29th Sunday of the Year Exodus 17:8–13; 2 Timothy 3:14–4:2; Luke 18:1–8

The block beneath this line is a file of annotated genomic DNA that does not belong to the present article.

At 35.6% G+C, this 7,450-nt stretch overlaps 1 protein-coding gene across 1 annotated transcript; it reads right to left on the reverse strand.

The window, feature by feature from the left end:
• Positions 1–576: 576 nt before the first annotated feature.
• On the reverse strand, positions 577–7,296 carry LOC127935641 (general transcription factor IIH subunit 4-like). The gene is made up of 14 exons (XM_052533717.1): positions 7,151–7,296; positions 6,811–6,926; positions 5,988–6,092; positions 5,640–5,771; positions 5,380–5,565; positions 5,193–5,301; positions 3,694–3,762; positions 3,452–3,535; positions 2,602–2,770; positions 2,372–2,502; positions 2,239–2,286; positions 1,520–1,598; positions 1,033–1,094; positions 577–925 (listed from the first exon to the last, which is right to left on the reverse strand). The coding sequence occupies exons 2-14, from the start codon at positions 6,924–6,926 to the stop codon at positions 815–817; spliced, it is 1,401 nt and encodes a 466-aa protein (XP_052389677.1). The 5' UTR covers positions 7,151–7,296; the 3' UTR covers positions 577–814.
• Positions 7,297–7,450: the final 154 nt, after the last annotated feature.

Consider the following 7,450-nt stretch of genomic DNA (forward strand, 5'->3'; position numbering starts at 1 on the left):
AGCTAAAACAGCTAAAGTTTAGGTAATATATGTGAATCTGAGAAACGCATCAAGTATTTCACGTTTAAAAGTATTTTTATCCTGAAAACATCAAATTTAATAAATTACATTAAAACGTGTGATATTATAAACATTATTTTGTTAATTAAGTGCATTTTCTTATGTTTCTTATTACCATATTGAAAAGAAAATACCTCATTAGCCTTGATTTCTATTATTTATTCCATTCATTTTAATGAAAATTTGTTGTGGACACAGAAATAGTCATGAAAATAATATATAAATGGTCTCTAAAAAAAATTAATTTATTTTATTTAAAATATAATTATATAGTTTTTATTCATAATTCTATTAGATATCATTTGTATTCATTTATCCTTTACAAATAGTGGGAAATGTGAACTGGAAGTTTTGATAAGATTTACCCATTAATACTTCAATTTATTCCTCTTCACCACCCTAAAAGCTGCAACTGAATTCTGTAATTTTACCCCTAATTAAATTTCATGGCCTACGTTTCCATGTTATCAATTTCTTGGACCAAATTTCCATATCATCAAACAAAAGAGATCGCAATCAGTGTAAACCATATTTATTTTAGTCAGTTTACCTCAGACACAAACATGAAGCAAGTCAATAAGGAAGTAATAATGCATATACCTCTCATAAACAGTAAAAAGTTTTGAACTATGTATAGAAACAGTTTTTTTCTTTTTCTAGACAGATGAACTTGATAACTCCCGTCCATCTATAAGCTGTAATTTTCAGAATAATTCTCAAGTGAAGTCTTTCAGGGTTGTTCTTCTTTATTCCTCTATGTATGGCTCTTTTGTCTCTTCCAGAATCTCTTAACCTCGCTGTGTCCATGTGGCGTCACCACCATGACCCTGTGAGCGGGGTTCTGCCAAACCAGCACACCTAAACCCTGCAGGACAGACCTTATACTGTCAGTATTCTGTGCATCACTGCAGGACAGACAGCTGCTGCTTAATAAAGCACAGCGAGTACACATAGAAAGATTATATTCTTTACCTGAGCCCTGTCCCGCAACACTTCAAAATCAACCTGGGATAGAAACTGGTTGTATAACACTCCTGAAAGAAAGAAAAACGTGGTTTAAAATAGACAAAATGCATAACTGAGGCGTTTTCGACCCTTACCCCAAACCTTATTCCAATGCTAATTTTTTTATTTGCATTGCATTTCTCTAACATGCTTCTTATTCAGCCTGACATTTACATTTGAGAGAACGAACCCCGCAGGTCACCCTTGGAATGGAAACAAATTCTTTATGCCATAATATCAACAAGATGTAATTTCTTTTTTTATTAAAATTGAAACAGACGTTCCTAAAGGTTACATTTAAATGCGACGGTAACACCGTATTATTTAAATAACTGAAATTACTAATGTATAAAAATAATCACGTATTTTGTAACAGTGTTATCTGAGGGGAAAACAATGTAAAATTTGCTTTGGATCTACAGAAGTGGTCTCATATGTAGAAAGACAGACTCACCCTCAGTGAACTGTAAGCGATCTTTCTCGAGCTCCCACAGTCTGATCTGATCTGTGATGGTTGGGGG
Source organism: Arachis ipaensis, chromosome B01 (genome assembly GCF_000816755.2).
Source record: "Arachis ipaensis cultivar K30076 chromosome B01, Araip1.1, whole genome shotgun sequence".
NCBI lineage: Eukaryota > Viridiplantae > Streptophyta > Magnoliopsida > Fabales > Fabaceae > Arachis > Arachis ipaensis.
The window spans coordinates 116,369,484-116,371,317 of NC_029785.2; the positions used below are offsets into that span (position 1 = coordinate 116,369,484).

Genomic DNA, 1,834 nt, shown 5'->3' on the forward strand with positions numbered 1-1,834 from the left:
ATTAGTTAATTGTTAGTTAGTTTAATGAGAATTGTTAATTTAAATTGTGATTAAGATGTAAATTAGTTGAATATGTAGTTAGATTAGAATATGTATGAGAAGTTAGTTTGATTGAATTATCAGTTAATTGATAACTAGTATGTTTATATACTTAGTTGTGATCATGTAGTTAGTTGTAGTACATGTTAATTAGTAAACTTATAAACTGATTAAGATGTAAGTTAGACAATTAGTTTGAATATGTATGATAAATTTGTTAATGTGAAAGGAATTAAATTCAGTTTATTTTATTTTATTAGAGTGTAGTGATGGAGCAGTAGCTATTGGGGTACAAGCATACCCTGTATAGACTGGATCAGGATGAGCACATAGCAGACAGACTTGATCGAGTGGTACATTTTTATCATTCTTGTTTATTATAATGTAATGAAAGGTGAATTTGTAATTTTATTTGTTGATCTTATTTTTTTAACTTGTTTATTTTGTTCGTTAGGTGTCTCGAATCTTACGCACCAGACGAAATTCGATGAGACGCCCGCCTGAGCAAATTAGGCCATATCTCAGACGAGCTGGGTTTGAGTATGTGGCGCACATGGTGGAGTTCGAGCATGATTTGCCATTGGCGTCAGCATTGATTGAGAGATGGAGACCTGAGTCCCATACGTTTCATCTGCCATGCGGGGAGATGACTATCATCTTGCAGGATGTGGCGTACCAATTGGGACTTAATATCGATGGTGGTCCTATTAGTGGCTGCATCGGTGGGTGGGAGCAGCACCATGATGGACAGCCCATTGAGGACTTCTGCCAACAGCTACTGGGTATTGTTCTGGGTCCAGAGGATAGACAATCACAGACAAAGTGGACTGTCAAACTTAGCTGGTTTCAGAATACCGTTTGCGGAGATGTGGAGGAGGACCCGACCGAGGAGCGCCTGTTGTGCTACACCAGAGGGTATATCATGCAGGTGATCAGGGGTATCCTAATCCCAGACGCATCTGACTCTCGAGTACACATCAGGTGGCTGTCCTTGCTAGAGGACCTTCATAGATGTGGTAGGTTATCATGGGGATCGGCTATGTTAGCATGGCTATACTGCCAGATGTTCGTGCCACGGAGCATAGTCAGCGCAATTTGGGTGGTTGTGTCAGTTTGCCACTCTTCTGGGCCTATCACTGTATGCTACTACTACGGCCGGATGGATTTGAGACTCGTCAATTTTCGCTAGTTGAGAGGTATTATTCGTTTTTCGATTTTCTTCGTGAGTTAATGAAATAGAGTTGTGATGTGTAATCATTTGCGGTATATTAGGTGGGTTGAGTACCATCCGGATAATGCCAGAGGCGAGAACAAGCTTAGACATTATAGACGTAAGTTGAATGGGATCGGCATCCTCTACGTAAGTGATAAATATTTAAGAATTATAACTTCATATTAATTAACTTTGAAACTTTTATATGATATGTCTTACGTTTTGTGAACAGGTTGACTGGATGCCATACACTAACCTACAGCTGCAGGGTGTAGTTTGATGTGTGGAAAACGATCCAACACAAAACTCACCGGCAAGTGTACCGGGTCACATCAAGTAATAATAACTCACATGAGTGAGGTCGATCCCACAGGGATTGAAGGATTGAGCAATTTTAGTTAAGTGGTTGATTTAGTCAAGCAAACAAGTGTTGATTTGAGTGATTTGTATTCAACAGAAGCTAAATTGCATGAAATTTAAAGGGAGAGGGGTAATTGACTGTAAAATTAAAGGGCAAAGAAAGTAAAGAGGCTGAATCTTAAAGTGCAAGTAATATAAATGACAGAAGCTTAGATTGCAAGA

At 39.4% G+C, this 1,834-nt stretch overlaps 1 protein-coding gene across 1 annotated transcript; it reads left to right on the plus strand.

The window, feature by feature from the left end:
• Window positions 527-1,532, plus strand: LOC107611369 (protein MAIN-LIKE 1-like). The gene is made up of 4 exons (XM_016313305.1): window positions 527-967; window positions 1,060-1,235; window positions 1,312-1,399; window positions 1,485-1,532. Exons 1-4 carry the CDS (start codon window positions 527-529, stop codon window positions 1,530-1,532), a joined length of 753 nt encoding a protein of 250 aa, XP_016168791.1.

The faded note Prayer has power; but to tap that power, we must persevere at it and not look for overnight results. Some years ago Guideposts magazine printed a remarkable story. It was about a young high school teacher named Mary. She wanted so much to succeed as a teacher. But a student named Bill was turning her into a nervous wreck and turning her class into a three-ring circus. One morning, before school began, Mary was sitting at her classroom desk writing something in shorthand. Suddenly Bill appeared at the door. “What are you writing?’’ he asked as he approached her desk. “I’m writing a prayer to God,’’ she said. “Can God read shorthand?’’ he joked. “He can do anything,’’ said Mary, “even answer this prayer.’’ Then she tucked the prayer inside her Bible and turned to write on the chalkboard. As she did, Bill slipped the prayer from her Bible into his typing book. Twenty years later Bill was going through a box of his belongings that his mother had stored in her attic. He came across his old typing book. Picking it up, he began to thumb through it. Lo and behold, he found the shorthand prayer. It was yellow and faded with age. Bill stared at the jottings on the paper and wondered what they said. He took the prayer and put it in his wallet. When he got to his office, he gave the prayer to his secretary to decipher. She read it and blushed. “It’s rather personal,’’ she said. “I’ll type it out and put it on your desk when I leave tonight.’’ That night Bill read the prayer. It said: “Dear God, don’t let me fail this job. I can’t handle my class with Bill upsetting it. Touch his heart. He’s someone who can become either very good or very evil.’’ The final sentence hit Bill like a hammer. Only hours before, he was contemplating making a decision that would commit him to a life of evil. He took the note and put it back into his wallet. During the next week Bill took the prayer out several times to read it. To make a long story short, that prayer caused Bill to change his mind about doing what he was contemplating. Weeks later Bill located his old teacher and told her how her prayer had changed his life. That story brings us to the two points about prayer that we find in today’s Scripture readings. First, prayer has enormous power. Second, to experience the power of prayer, we must persevere in praying. Let’s look briefly at each of these points. First, prayer has enormous power. It can influence the outcome of events, and it can change the lives of people. Commenting on this enormous power, Nobel prize winner Dr. Alexis Carrel says: “Prayer is the most powerful form of energy one can generate. The influence of prayer on the human mind and body is as evident to us as secreting glands. Prayer is a force as real as gravity.’’ The second point is this: To experience the power of prayer, we must persevere in praying. For example, today’s first reading shows Moses persevering in his prayer. It is interesting to note that when he grew tired, he persevered in prayer because he got help from his friends. Some time ago a high school student told his teacher that he was able to persevere in daily prayer because he got help from his mother. They agreed to get up each morning at the same time and pray privately for 15 minutes in their rooms. Then, after eating breakfast together, she went to work and he went to school. The boy said it helped him greatly to know that while he was praying in his room, his mother was also praying in her room. Besides persevering in our daily period of prayer, as Moses did, we must also persevere from day to day and from week to week, as the widow in Jesus’ parable did. To do this, it helps to have a regular time to pray, as the boy and his mother did. Commenting on a regular time for praying, Ralph Martin says in his book Hungry for God: “A real estate man I know gets up early in the morning to pray; an aerospace engineer prays and reads Scripture on his lunch break; a production manager of a computing firm prays after his children are in bed at night.’’ Martin goes on to say that the demands of modern life are such that unless we schedule a regular time to pray, we probably won’t pray at all. Here we should keep in mind that when something becomes important to us, we schedule it right into our daily life. We don’t leave it to chance. For example, if we want to deepen a friendship with someone, we schedule times and places to meet with that person. We don’t leave these things to chance. The same is true if we want to deepen our friendship with God. We schedule times and places to meet him in prayer. We don’t leave these things to chance. And so, if we are to experience the power of prayer, we must persevere not only during the period of prayer, as Moses did, but also from day to day and week to week, as the widow in Jesus’ parable did. One final point should be noted about prayer. Besides persevering in prayer, we should not look for immediate results. This is clear from the opening story. God responds to prayer in his own time and in his own way. And sometimes God’s time may be years later, and sometimes God’s way may be far different from what we expected. In conclusion, then, prayer has enormous power. But to tap that power, we must persevere in praying. And, finally, we must not expect immediate results from our prayer. These will come in God’s own way and in God’s own good time. Let us close with a reflection on prayer: I pray because I am a Christian; and to do what a Christian must do, I need help. I pray because there is confusion in my life; and to do what is right, I need light. I pray because I must make decisions; but the choices are not always clear, so I need guidance. I pray because I have doubts; and to keep growing in my faith, I need help. I pray because most of what I have has been given to me, so I ought to give thanks. I pray because Jesus prayed to his Father; and if he considered it important, so should I.